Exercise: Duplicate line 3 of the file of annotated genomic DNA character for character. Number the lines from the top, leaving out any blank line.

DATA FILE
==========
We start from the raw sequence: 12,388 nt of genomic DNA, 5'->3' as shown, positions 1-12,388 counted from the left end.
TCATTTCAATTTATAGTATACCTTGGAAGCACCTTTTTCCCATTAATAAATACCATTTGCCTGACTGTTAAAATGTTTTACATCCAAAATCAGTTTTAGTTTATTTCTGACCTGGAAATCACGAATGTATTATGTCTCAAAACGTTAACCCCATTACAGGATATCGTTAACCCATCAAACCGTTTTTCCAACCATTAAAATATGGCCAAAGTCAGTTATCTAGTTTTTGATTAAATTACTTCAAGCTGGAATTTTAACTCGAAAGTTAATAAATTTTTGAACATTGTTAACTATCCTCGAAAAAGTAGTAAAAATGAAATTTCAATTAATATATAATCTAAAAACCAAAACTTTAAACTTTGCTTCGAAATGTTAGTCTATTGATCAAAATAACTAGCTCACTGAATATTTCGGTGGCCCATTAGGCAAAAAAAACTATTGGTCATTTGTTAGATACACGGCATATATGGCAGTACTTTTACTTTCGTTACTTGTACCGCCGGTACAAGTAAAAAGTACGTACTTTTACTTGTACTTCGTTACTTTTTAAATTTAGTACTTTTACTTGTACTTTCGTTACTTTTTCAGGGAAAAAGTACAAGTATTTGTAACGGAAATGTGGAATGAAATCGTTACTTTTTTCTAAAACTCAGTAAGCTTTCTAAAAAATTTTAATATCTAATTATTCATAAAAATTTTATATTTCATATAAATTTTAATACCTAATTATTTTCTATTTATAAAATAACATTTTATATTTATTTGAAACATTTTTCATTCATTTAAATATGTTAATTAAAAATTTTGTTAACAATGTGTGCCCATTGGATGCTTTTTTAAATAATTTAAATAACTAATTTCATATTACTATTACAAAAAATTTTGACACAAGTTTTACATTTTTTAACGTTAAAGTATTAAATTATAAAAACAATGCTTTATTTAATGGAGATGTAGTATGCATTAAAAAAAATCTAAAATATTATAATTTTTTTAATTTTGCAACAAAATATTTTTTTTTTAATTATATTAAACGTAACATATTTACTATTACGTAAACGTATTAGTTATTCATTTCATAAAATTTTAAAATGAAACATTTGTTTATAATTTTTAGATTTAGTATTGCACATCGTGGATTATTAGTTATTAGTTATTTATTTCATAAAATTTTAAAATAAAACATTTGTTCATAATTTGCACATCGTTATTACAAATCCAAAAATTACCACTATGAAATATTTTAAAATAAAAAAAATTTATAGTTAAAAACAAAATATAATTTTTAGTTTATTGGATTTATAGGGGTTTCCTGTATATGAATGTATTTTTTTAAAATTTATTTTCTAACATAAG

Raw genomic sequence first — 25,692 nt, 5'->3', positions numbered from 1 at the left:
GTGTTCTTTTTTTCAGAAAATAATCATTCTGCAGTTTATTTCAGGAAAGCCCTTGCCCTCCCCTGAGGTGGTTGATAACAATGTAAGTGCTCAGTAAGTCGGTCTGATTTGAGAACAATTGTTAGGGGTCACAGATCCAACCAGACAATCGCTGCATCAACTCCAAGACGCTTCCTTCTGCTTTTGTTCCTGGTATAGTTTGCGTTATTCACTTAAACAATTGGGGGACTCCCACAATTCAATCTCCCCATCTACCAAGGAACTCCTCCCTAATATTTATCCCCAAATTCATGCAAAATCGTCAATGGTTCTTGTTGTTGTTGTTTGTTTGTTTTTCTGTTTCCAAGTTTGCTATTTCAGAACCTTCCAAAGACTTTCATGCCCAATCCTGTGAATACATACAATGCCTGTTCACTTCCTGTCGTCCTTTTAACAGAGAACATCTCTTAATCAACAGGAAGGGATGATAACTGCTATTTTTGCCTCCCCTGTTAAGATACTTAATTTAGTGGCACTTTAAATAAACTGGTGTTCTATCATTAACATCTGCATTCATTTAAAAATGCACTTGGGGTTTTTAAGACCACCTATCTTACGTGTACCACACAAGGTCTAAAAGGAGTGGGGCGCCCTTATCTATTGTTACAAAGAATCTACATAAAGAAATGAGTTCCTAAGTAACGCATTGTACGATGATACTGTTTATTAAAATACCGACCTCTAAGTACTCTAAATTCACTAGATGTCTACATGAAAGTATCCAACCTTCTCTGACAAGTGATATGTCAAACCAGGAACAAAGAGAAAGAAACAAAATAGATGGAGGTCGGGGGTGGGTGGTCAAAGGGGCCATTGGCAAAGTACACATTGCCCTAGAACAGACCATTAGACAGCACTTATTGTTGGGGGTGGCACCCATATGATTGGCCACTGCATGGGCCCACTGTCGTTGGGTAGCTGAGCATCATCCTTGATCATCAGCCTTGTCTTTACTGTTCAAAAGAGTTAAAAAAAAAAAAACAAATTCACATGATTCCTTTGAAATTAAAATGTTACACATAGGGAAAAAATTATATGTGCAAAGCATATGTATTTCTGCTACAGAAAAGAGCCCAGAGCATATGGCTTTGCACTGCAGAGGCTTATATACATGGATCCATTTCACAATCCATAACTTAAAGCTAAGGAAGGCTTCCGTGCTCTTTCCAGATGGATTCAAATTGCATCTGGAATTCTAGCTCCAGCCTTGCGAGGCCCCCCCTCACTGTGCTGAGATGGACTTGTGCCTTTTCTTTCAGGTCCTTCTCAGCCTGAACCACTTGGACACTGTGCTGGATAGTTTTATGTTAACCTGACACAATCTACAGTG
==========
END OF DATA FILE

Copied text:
Raw genomic sequence first — 25,692 nt, 5'->3', positions numbered from 1 at the left: